Round 2, I went to the pairings. About 6 people had managed to score the whole point in their first games (including a fellow who received a full point bye). I was now on Board 1, up against the highest rated player in the section, a 134! Fortunately I would have the White pieces, so I was feeling moderately confident, but still not totally sure of what to expect.
It turned out to be the shortest game of the round.
After that round I actually emerged in clear first on 2/2, the other two games between first round winners had been drawn. Naturally I was very surprised to find myself in such a position, and wasn't expecting it to last realistically, despite having played well.
So the third round came about, and I had Black again. My opponent in this one was comfortably the youngest opponent I played, even so he was plenty older than myself! There were actually 3 juniors in the section, all who performed decently, but I didn't get the chance to play any of them. Anyway, turns out my opponent here also plays on chess.com (with a much higher rating than myself!) and also moderates problems to go on the tactics trainer which is pretty cool!
This game turned out to be an epic encounter, by far the most interesting I played. It went on for almost the full 3 and a half hours and: I lost! There were plenty of twists and turns - I thought I was slightly worse for most of the game and for a period I was, although it was miniscule. But, I did have a better position at one stage, but didn't realise it. Then I made an incredibly bad call and threw away a cast iron draw, just as I had achieved it! Even after that point, when I had assumed I was completely lost, computer analysis revealed he made a serious blunder handing me back an unlikely advantage! But I didn't really have the time to figure that out, and instead, succumbed. A very good fight though.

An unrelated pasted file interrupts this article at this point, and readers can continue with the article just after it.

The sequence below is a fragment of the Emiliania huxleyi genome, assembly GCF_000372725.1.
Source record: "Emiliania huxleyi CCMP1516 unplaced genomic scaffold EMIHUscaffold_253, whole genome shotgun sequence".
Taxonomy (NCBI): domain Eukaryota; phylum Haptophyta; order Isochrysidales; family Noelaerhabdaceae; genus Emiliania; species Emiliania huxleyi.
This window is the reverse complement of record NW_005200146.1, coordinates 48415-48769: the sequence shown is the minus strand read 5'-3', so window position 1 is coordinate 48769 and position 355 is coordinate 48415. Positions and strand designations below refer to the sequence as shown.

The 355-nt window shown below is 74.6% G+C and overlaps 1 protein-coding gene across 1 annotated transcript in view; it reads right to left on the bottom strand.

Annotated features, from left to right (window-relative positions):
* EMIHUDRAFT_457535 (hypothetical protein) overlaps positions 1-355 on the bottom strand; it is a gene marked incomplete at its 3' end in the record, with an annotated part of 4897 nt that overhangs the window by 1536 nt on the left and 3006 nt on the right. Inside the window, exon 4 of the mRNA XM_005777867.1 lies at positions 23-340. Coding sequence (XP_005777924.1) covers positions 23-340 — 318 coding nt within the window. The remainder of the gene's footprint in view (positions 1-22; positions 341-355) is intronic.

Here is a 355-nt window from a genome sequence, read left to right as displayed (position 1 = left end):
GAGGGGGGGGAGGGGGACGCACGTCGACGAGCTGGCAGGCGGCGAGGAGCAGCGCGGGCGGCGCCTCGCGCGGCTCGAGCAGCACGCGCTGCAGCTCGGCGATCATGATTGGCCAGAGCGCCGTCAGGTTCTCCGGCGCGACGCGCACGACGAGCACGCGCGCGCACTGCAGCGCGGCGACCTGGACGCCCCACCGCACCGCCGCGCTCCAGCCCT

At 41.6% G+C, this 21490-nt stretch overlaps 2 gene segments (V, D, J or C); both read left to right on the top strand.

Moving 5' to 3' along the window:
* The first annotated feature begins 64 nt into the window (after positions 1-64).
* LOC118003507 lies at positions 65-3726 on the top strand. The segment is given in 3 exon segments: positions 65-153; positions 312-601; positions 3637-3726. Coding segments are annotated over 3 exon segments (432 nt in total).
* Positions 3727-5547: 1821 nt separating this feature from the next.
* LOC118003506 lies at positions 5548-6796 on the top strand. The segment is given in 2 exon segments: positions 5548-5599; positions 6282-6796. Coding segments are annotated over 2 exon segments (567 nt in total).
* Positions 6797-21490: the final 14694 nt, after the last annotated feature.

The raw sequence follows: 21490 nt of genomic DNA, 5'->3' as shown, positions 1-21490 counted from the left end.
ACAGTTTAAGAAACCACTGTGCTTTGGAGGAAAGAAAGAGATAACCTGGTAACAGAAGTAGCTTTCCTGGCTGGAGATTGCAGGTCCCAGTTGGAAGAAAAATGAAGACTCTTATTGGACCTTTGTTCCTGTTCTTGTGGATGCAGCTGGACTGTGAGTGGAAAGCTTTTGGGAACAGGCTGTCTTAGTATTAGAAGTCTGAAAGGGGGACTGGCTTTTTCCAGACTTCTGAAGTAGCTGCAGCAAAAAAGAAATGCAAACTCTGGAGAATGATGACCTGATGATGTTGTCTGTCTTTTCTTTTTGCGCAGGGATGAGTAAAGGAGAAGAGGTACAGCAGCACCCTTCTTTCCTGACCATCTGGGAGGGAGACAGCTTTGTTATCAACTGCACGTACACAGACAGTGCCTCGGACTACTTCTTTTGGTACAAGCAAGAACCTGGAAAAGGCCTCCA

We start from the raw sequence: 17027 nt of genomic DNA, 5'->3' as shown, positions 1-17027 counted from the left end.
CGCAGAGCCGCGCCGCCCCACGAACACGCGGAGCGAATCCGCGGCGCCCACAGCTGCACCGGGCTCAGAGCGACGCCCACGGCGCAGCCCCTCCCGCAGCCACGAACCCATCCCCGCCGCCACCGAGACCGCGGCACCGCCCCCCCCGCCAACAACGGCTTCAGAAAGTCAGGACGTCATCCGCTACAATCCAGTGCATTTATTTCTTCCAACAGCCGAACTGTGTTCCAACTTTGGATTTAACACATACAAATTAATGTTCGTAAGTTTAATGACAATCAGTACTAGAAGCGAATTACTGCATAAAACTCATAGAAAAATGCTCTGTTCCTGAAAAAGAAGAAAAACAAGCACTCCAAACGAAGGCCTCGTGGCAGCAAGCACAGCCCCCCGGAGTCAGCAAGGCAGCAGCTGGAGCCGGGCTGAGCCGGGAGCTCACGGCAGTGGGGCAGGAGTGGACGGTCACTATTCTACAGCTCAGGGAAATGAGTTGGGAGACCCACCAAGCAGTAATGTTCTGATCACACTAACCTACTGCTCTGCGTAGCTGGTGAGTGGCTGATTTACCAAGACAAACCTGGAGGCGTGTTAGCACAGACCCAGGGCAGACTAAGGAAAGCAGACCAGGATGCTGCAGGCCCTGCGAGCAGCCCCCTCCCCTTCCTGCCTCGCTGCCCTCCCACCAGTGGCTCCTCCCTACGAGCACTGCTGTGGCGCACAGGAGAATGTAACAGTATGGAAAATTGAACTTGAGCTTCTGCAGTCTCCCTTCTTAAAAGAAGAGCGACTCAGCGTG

My favourite game of the tournament, even though I lost. There was so much in it, especially the endgame. Very rewarding to study. But it also showed how chess is a draining game. Physically I was in good shape, I go out running, cycling regularly, and also using a suggestion from FM Eilysium's blog that I read recently about playing "Push-Up Bullet Chess" which is: you play 1|0 matches online, and when you lose a game, you do 25 push-ups (or however many you can do) before you start the next game. So I was pretty fit. But, I'd never spent a whole day concentrating on chess as hard as I had today. The first round had started at 10am and by the time this game finished, it was 10pm or thereabouts. And I guess my brain was shocked by this. I didn't really realise that at the time, but upon reflection, my critical processes during the latter half of that game just weren't running accurately, and that's why I lost. (NB: This is not an excuse, it is a statement that I believe my opponent was doing this better than me, and hence deserved the win!)